CEDA’s CEO Linda Stewart, on the need for a systematic change to Aotearoa’s tourism economy.
It’s no secret that I have long believed there is an urgent need for Aotearoa’s tourism sector to change its primary focus from international tourism to the arguably greater benefits of domestic tourism and the difference that can make to growing our regions and developing outcomes that benefit our local communities.
Domestic tourism is significant, accounting (pre COVID-19) for 60 per cent of New Zealand’s visitor spend and 80 per cent for Manawatū, yet the importance of it, and the opportunities it presents our nation have long been largely absent from most discussions when it comes to tourism in New Zealand.
There are very few silver linings to COVID-19’s impact on our world, but those that are starting to become apparent include a more conscious world where we genuinely have the opportunity to make significant changes to our health and welfare, social and economic structures.
To really capitalise on the opportunity in front of us, we need to rethink the entire approach to make the tourism sector sustainable. How do we do that? I believe we need to take a systems approach to developing our new future. What are a systems-based approach? In simple terms, it is not trying to treat the problem in a vacuum, it is viewing it as part of the greater whole. It fascinates me that in general, New Zealand seems to treat the tourism sector quite separately from other sectors. Sure, there is a requirement for sector specific expertise, understanding different markets, different business models, but I cannot see how this is different from any other sector. In fact, it is probably one sector that has more interdependencies with other sectors and should be more fully integrated into economic development activities and plans, local and central government plans, and policies.
It is time we treated this sector as we would any other significant sector, with a systems-based approach to truly reimagine tourism, and not just the marketing component or who our current target market is. When developing a sector, any sector at all, a marketing led approach is not a common one. It is led by developing capability, clustering, supporting startups, attracting investment, and understanding our comparative and competitive advantages. Then developing the marketing plan to build profile and demand in synergy with the development activities. From what I can ascertain, tourism seems to be done in complete reverse, with a long-held view that it is a marketing first approach.
I am filled with trepidation about when we open back up, what will it look like? We are retraining kiwis to hit the traditional hot spots, which up until January 2020 were at critical point of overcrowding. When we add our international visitors back into the visitor mix, will we get a crisis of a different kind? Do we believe enough kiwis will head offshore for holidays, or will Aotearoa’s relative safety and global recognition for our handling of COVID-19, mean we keep more here, and attract more?
Reliance on the high-end commissionable product side of tourism has not served us well, something which we have quickly forgotten. Pre COVID-19 we were experiencing inundated hot spots along the quintessential 1980s golden route, frustrated residents, diminished visitor experiences and capacity issues. Now, we have ghost towns scrambling for the domestic visitor and significantly changing up the domestic landscape which was, pre COVID-19, working quite well.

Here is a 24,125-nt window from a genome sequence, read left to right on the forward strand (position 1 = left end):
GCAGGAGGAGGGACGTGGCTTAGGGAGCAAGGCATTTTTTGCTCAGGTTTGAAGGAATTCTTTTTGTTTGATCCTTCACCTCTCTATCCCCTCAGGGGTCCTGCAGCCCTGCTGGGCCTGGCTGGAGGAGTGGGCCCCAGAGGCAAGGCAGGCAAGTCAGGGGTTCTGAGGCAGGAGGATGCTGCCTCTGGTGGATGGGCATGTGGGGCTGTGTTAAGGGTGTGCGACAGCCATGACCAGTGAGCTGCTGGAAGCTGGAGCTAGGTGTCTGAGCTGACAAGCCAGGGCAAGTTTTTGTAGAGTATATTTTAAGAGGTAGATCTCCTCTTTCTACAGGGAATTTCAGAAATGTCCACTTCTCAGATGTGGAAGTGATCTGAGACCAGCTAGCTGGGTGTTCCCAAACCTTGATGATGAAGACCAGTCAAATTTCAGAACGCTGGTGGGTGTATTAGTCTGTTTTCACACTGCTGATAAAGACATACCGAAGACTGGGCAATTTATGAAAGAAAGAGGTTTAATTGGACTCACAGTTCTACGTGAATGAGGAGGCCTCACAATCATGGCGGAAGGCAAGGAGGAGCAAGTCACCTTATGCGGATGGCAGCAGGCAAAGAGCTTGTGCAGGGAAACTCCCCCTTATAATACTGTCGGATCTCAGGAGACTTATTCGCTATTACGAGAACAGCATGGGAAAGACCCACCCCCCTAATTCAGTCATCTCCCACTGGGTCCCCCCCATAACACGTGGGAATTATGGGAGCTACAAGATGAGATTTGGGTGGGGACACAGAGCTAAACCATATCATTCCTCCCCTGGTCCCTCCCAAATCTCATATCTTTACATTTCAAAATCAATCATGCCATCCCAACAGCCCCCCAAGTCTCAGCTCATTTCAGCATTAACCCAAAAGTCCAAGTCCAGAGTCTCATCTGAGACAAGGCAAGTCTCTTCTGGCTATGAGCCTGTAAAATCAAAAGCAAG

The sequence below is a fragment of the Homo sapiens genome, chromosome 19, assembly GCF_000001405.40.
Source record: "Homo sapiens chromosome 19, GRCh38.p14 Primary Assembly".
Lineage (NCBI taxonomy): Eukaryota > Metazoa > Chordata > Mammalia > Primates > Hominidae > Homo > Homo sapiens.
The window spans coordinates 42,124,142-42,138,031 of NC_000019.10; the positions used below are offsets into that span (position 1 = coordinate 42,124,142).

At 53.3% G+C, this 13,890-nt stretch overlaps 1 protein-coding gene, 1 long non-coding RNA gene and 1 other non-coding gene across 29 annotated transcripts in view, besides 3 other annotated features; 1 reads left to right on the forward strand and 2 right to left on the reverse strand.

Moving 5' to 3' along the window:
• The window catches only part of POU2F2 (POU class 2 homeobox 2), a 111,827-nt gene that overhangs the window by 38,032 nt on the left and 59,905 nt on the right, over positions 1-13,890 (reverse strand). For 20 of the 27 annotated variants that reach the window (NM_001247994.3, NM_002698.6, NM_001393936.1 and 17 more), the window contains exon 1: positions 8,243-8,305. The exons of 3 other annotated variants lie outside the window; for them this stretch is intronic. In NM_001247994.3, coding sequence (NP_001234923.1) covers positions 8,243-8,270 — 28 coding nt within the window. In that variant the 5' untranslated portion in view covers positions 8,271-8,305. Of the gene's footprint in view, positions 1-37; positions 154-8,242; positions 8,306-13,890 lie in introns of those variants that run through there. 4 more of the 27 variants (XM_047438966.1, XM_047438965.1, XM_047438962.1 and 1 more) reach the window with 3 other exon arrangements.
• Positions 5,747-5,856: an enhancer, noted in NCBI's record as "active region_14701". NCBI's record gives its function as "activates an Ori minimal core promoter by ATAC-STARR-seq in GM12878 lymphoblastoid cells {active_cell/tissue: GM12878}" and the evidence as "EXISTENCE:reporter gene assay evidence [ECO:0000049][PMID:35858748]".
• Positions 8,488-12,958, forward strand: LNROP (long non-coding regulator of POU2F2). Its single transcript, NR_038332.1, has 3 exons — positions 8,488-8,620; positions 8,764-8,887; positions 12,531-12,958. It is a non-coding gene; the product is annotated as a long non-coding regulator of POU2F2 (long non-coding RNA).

Beyond any six-month ‘save our biggest regions’ campaign there needs to be a complete change up in the way we collectively work as a nation, to build resilience, sustainability and capability into this sector. The whole sector. Not just the ‘grammable’ moments and places or the high-end commissionable product.
For Manawatū, our visitor economy is worth more than half a billion dollars annually, and our definition of visitors is broad. For us, a visitor is someone who does not live in our region. They may be visiting for leisure, business, health, VFR, education, conferences, or events. They spend on food, retail, services, entertainment, spreading their dollars right through our economy, not just on big ticket items.
This is not a one trick pony kind of sector, and it should not be treated as such. Manawatū’s diverse economy means we are sheltering reasonably well, comparatively, from the economic storm around us. Reliance on one sector is not practical, nor sustainable.
With last year’s launch of the New Zealand Aotearoa Tourism Strategy, we have an exceptional, world-leading platform to enable us as a nation to collectively lead with a destination management approach, not a marketing one. The Strategy seeks to ensure tourism growth is productive, sustainable, and inclusive – now is not the time to lose sight of this.
The recent STAPP funding from Government will make significant and long-lasting impacts for regions, empowering us all to adopt the drivers of Aotearoa’s Tourism Strategy and look at sustainable approaches to tourism that suit the needs of both domestic and international visitors, and the needs of, and benefits required by, our local communities. So, with new challenges, new opportunities, and a new way of doing things, this is the reset button the sector has been screaming for, for years, so, will we use this opportunity wisely? It is time to really charge towards the goals of our national Tourism Strategy, we cannot afford not to.